Baku, Azerbaijan, Jan. 26
By Rahim Zamanov - Trend:
Iranian Parliament (Majlis) Speaker Ali Larijani said on January 26 that the country will increase its military budget in response to the recent remarks by US Secretary of State John Kerry.
It is while according to the Shargh Newspaper, the country's proposed budget for the next Iranian calendar year (to start on March 21) is around 367,106 billion rials (some $1.223 billion).
The figure is 9 per cent less than the current year's budget.
The Commander of Iran's Islamic Revolution Guards Corps Major General Mohammad Ali Jafari said on January 25 that Iran's power to hit back in case of any attack is beyond US officials' comprehensio, Iranian ISNA News Agency reported.
Major General Jafari made the remarks in response to the US secretary of State John Kerry's latest claim.
Kerry said on Thursday that a military option against Iran is still open.
"Kerry should know that a face-to-face battle with the US is what revolutionaries across the world have been yearning for," Jafari said.
He went on to note that the American political and security experts believe that a military option against Iran should never be used.
Iran's President Hassan Rouhani submitted the draft budget bill for the next Iranian year (to start on March 21, 2014) to the parliament on December 8.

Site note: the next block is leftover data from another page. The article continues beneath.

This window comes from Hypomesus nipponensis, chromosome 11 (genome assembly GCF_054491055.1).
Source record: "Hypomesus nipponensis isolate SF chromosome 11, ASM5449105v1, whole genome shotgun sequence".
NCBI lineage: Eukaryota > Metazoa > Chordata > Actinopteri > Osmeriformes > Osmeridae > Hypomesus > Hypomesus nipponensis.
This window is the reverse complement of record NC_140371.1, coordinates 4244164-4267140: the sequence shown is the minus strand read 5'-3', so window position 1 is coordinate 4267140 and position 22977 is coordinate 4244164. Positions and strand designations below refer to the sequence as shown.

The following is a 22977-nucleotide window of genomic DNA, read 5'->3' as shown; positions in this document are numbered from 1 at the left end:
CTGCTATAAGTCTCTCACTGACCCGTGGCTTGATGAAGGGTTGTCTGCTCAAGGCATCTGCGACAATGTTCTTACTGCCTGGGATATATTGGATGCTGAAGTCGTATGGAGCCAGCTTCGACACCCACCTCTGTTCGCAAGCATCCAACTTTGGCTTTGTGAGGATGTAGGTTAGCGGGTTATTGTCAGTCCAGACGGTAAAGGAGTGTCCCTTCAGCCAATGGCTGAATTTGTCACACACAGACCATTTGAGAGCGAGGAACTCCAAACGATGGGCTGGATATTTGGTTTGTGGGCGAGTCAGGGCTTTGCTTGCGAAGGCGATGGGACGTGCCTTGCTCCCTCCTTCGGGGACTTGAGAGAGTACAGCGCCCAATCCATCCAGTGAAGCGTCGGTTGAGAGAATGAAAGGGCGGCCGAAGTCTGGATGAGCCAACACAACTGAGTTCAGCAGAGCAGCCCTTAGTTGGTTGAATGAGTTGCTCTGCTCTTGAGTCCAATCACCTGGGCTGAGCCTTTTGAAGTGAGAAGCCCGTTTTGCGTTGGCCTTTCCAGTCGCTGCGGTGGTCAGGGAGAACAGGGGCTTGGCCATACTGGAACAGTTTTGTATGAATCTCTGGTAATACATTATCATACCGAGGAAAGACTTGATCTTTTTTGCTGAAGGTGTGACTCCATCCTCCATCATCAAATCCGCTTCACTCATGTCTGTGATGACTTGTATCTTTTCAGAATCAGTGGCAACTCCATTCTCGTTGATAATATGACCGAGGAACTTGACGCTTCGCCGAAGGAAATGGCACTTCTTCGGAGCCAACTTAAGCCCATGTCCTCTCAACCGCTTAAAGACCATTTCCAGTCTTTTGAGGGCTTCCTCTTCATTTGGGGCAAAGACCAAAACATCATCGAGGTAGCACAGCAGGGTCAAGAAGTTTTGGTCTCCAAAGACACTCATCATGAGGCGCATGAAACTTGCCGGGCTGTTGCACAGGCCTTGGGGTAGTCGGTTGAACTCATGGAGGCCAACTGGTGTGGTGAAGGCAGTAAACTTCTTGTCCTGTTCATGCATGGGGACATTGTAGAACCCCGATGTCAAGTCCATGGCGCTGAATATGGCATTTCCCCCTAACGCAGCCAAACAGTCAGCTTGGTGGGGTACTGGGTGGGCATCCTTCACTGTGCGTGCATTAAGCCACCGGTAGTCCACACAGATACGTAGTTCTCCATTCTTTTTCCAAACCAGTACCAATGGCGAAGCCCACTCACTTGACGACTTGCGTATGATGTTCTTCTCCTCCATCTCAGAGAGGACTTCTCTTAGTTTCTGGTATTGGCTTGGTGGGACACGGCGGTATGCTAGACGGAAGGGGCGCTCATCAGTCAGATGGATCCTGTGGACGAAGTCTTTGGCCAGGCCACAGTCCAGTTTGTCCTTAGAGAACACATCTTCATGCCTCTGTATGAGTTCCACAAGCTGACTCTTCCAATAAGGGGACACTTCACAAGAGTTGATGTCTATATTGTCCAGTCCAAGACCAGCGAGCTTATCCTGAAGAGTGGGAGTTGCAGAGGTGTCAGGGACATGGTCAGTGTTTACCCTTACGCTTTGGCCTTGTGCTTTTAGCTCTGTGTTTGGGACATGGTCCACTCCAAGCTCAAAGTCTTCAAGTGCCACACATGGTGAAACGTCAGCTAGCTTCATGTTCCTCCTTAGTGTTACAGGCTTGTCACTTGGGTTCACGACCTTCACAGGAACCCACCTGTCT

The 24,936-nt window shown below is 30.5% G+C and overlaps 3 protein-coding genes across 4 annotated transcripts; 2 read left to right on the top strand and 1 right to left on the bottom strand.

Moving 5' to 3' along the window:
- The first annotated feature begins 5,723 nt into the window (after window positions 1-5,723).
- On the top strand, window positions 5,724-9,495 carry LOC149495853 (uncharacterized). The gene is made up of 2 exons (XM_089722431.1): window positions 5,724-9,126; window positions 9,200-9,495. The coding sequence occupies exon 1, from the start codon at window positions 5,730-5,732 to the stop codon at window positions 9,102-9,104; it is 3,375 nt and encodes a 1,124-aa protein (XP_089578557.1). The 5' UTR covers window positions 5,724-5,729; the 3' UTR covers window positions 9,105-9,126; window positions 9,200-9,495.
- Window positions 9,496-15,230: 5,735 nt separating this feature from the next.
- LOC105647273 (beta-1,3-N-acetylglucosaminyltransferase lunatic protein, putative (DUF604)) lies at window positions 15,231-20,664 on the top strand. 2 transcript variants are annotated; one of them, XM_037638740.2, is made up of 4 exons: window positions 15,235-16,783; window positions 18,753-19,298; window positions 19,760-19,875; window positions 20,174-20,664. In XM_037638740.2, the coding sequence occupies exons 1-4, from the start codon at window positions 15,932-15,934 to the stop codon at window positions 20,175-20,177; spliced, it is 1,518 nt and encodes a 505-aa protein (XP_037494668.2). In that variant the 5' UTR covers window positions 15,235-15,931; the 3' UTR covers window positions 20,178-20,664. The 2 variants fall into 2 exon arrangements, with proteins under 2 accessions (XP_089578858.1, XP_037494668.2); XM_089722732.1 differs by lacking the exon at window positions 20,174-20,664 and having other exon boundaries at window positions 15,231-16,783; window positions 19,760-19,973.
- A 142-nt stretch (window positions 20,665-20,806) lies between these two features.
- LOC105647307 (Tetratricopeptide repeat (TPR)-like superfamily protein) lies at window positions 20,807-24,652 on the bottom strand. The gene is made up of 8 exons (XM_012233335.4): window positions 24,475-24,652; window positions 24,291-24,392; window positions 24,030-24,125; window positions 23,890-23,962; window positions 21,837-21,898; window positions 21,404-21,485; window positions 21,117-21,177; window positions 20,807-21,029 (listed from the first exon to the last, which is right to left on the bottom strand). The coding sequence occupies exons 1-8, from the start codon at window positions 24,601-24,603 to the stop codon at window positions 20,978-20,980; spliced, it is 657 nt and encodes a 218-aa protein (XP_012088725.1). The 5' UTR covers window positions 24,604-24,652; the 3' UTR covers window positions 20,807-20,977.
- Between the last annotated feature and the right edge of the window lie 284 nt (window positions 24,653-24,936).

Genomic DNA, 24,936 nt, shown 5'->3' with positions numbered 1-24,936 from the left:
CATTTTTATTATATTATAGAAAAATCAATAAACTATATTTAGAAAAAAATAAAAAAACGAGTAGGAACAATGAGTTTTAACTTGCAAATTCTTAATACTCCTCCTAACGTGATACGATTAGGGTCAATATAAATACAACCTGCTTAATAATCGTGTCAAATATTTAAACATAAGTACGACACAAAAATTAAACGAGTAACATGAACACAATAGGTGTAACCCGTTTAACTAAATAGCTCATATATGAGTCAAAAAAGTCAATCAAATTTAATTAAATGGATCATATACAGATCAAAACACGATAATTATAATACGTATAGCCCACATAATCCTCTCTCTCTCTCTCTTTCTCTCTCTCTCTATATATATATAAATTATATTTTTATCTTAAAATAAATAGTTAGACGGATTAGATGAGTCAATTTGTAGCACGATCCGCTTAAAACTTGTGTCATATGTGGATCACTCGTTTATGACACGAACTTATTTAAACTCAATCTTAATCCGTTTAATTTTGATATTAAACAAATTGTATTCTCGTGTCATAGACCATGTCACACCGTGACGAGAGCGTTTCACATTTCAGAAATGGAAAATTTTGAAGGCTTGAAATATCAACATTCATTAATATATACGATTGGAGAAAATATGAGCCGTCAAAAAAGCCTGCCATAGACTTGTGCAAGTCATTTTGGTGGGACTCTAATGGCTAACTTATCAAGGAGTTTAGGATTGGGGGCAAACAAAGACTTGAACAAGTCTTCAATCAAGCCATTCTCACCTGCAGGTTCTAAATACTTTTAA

Iran's next year budget bill has set the ceiling budget at 7830 trillion rials (about $315 billion based on the U.S. official exchange rate of 24,850 rials), the Fars News Agency reported on December 8.
The figure shows 8.4 percent growth year on year.
Meanwhile, the national development budget has been announced to be 1950 trillion rials (about $78 billion), a 240 percent rise compared to the year before.
According to government sources, the bill has been devised on an average oil price of 100 dollars per barrel and exchange rate of 26,000 rials for USD.
Iran's next calendar year starts on March 21, 2014.
Iran's economy is grappling with a series of issues including massive inflation and high liquidity.
Sanctions imposed by Western counties have also added to economic hardships.